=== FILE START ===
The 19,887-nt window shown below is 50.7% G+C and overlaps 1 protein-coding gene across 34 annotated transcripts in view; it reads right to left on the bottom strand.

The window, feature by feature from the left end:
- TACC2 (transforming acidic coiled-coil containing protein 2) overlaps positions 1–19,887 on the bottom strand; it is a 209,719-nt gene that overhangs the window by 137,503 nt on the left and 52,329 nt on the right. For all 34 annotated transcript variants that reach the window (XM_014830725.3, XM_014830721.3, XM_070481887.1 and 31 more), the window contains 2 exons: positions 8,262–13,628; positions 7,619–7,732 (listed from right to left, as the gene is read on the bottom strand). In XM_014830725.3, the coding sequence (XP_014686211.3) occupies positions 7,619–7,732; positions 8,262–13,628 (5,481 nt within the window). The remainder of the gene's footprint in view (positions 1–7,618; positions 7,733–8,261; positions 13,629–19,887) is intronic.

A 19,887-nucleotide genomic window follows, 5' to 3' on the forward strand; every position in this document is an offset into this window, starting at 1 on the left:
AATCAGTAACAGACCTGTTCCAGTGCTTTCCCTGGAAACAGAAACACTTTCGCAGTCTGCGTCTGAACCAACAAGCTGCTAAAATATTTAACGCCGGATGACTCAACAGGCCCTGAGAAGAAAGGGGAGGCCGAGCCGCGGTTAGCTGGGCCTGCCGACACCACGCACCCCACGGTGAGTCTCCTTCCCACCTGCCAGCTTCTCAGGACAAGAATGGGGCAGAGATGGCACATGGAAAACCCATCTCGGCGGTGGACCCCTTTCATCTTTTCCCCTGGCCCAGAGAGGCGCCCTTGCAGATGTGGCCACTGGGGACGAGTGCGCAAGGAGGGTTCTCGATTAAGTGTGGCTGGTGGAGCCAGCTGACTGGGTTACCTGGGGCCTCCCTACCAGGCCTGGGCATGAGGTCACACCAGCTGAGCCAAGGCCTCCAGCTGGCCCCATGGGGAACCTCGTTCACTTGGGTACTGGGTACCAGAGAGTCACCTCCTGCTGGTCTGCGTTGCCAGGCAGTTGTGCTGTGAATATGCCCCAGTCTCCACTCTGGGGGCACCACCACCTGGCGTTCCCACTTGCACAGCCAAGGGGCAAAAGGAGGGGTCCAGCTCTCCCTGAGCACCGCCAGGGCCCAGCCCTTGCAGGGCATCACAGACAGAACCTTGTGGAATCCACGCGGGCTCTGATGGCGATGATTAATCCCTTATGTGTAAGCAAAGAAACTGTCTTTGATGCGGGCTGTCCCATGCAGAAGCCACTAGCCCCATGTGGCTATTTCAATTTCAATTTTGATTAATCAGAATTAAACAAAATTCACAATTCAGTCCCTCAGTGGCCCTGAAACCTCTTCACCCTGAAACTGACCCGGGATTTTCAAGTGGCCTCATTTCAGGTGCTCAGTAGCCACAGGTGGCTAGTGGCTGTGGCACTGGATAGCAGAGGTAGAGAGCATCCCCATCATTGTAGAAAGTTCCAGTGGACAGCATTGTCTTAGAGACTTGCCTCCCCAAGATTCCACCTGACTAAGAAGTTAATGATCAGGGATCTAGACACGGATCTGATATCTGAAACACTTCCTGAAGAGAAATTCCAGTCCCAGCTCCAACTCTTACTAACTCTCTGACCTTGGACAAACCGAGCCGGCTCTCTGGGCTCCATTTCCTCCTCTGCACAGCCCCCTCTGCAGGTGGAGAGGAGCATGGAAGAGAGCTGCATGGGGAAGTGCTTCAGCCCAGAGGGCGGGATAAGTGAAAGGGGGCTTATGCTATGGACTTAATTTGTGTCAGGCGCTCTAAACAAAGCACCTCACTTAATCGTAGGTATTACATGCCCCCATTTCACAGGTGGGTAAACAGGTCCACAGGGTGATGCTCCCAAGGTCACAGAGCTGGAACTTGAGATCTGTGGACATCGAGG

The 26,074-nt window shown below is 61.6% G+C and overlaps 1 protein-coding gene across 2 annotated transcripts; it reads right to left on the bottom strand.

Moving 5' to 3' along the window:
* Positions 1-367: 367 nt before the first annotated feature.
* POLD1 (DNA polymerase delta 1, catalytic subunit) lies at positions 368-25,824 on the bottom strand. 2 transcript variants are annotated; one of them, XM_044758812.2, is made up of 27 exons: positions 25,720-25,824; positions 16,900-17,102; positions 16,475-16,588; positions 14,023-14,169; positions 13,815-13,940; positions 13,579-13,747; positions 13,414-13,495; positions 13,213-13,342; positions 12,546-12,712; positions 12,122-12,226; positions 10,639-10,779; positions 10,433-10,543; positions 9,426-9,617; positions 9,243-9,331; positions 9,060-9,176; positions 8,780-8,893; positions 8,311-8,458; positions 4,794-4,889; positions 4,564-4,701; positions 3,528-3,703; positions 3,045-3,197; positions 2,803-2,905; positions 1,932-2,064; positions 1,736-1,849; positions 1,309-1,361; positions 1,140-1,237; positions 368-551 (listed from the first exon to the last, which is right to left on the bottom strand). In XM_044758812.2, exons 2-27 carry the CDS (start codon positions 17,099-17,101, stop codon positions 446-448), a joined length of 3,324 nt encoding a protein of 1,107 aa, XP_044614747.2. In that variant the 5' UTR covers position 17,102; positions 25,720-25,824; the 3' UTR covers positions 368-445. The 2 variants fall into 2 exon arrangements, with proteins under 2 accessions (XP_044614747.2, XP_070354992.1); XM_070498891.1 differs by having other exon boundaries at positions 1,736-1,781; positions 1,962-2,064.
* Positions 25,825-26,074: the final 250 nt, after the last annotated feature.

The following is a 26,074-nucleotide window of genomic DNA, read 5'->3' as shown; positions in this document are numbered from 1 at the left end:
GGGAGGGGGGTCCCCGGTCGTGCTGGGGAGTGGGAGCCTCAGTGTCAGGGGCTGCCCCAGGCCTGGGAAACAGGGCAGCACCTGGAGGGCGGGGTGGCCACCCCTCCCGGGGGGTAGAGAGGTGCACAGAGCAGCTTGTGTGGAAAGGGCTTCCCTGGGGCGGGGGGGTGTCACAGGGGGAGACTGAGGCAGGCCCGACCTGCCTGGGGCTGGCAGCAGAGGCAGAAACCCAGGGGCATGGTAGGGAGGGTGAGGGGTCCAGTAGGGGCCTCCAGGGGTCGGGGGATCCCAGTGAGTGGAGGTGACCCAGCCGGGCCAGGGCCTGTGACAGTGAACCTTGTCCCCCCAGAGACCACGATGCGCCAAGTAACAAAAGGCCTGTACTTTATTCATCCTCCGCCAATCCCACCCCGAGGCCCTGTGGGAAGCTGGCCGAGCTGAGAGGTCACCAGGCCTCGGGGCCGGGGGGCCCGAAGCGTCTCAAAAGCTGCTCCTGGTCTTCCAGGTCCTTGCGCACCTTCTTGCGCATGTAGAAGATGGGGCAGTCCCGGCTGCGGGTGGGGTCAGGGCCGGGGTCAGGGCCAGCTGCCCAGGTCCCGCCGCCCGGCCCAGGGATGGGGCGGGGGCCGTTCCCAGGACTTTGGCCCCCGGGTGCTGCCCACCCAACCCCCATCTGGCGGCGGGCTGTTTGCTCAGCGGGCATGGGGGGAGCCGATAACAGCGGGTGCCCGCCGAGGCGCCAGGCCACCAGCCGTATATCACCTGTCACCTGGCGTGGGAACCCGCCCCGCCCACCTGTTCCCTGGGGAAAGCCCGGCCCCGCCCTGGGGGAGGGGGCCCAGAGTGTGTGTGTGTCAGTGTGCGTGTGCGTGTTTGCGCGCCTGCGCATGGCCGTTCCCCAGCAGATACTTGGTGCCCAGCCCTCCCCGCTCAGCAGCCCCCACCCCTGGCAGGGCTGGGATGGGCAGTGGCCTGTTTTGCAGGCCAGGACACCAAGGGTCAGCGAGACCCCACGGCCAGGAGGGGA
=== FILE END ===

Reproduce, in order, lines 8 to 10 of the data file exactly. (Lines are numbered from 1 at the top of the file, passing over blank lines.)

* Positions 1-367: 367 nt before the first annotated feature.
* POLD1 (DNA polymerase delta 1, catalytic subunit) lies at positions 368-25,824 on the bottom strand. 2 transcript variants are annotated; one of them, XM_044758812.2, is made up of 27 exons: positions 25,720-25,824; positions 16,900-17,102; positions 16,475-16,588; positions 14,023-14,169; positions 13,815-13,940; positions 13,579-13,747; positions 13,414-13,495; positions 13,213-13,342; positions 12,546-12,712; positions 12,122-12,226; positions 10,639-10,779; positions 10,433-10,543; positions 9,426-9,617; positions 9,243-9,331; positions 9,060-9,176; positions 8,780-8,893; positions 8,311-8,458; positions 4,794-4,889; positions 4,564-4,701; positions 3,528-3,703; positions 3,045-3,197; positions 2,803-2,905; positions 1,932-2,064; positions 1,736-1,849; positions 1,309-1,361; positions 1,140-1,237; positions 368-551 (listed from the first exon to the last, which is right to left on the bottom strand). In XM_044758812.2, exons 2-27 carry the CDS (start codon positions 17,099-17,101, stop codon positions 446-448), a joined length of 3,324 nt encoding a protein of 1,107 aa, XP_044614747.2. In that variant the 5' UTR covers position 17,102; positions 25,720-25,824; the 3' UTR covers positions 368-445. The 2 variants fall into 2 exon arrangements, with proteins under 2 accessions (XP_044614747.2, XP_070354992.1); XM_070498891.1 differs by having other exon boundaries at positions 1,736-1,781; positions 1,962-2,064.
* Positions 25,825-26,074: the final 250 nt, after the last annotated feature.